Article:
Book the Second - the Golden Thread
6. VI. Hundreds of People
"I should have thought--" Mr. Lorry began.
"Pooh! You'd have thought!" said Miss Pross; and Mr. Lorry left off.
"How do you do?" inquired that lady then--sharply, and yet as if to
express that she bore him no malice.
"I am pretty well, I thank you," answered Mr. Lorry, with meekness;
"how are you?"
"Nothing to boast of," said Miss Pross.
"Ah! indeed!" said Miss Pross. "I am very much put out about my Ladybird."
"For gracious sake say something else besides `indeed,' or you'll
fidget me to death," said Miss Pross: whose character (dissociated
from stature) was shortness.
"Really, then?" said Mr. Lorry, as an amendment.
"Really, is bad enough," returned Miss Pross, "but better. Yes, I am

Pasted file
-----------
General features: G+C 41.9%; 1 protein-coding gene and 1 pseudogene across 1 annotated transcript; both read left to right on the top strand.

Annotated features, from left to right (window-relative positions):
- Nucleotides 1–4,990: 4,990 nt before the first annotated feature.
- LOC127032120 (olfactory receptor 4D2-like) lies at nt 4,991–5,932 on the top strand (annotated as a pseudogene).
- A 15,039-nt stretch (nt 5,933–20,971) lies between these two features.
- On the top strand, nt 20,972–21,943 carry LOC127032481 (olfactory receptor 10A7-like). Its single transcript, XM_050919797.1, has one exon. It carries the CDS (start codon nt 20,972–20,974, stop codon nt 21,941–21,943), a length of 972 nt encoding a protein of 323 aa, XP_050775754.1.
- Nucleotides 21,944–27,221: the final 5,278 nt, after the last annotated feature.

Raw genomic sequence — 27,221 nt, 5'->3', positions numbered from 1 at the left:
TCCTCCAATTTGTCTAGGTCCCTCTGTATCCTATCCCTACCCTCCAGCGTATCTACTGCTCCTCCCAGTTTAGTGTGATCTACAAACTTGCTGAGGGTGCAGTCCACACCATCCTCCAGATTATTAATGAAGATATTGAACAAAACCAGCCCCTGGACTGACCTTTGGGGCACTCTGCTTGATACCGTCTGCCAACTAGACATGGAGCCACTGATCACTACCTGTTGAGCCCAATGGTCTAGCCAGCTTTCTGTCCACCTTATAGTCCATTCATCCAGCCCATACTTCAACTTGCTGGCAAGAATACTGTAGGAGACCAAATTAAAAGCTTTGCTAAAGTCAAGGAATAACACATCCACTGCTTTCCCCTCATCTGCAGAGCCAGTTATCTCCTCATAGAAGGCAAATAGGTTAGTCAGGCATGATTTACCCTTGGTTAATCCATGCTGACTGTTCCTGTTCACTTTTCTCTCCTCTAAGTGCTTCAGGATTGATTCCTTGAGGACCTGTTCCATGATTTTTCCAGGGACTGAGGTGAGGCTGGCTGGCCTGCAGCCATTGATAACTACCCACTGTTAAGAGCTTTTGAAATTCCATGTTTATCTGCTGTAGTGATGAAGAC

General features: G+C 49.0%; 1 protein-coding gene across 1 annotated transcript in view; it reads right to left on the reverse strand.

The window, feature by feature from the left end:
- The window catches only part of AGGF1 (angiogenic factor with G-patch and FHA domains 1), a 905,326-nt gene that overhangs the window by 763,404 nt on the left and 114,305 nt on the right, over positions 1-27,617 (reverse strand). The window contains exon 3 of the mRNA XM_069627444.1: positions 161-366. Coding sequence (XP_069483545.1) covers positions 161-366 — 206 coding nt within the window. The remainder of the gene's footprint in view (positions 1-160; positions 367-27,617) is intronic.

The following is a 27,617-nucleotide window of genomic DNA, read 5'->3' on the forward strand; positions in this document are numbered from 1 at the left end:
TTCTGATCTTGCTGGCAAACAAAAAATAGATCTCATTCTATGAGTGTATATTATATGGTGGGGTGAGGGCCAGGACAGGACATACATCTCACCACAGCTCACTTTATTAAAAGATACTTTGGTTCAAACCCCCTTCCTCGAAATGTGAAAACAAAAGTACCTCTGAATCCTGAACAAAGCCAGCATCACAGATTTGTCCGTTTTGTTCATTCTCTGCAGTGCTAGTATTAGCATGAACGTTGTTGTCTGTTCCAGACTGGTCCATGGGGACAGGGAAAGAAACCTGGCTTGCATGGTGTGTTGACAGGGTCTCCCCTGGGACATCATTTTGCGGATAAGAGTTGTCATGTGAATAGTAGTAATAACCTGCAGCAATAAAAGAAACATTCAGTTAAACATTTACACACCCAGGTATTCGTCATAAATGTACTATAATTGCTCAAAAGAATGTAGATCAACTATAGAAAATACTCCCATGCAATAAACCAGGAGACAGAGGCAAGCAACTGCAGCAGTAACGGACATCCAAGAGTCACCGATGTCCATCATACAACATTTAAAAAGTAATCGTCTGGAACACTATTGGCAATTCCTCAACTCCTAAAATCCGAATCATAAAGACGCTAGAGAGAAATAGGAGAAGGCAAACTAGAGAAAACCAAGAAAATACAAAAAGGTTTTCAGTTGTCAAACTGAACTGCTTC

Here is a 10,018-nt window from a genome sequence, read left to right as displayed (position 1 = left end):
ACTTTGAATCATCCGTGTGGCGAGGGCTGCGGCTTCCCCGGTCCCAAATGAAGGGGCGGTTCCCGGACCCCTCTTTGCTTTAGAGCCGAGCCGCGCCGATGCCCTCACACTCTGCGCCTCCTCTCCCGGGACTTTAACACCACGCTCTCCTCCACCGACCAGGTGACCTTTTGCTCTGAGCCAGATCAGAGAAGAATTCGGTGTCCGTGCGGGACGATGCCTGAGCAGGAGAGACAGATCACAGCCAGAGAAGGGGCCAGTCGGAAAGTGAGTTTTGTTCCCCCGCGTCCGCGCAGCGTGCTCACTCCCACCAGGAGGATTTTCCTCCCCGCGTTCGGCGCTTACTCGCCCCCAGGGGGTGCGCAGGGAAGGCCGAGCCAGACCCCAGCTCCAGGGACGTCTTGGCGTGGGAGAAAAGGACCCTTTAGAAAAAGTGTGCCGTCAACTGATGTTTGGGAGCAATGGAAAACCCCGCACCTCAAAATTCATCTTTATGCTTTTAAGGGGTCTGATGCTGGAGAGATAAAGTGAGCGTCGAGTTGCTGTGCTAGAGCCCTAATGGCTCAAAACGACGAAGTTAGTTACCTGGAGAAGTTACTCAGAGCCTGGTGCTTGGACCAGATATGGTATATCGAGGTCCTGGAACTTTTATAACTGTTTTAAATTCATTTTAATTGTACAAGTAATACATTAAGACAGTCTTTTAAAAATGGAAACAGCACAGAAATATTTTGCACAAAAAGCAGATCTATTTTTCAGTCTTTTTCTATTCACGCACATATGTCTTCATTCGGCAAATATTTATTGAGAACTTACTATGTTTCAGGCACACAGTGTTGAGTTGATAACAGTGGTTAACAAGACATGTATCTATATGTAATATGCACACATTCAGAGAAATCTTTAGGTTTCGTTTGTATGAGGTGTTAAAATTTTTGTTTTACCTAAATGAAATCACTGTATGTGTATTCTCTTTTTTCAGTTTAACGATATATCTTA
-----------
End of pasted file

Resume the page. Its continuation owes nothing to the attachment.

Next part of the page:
very much put out."
"May I ask the cause?"
"I don't want dozens of people who are not at all worthy of Ladybird,
to come here looking after her," said Miss Pross.
"DO dozens come for that purpose?"
"Hundreds," said Miss Pross.
It was characteristic of this lady (as of some other people before her
time and since) that whenever her original proposition was questioned,
she exaggerated it.
"Dear me!" said Mr. Lorry, as the safest remark he could think of.
"I have lived with the darling--or the darling has lived with me,
and paid me for it; which she certainly should never have done,
you may take your affidavit, if I could have afforded to keep either
myself or her for nothing--since she was ten years old. And it's
really very hard," said Miss Pross.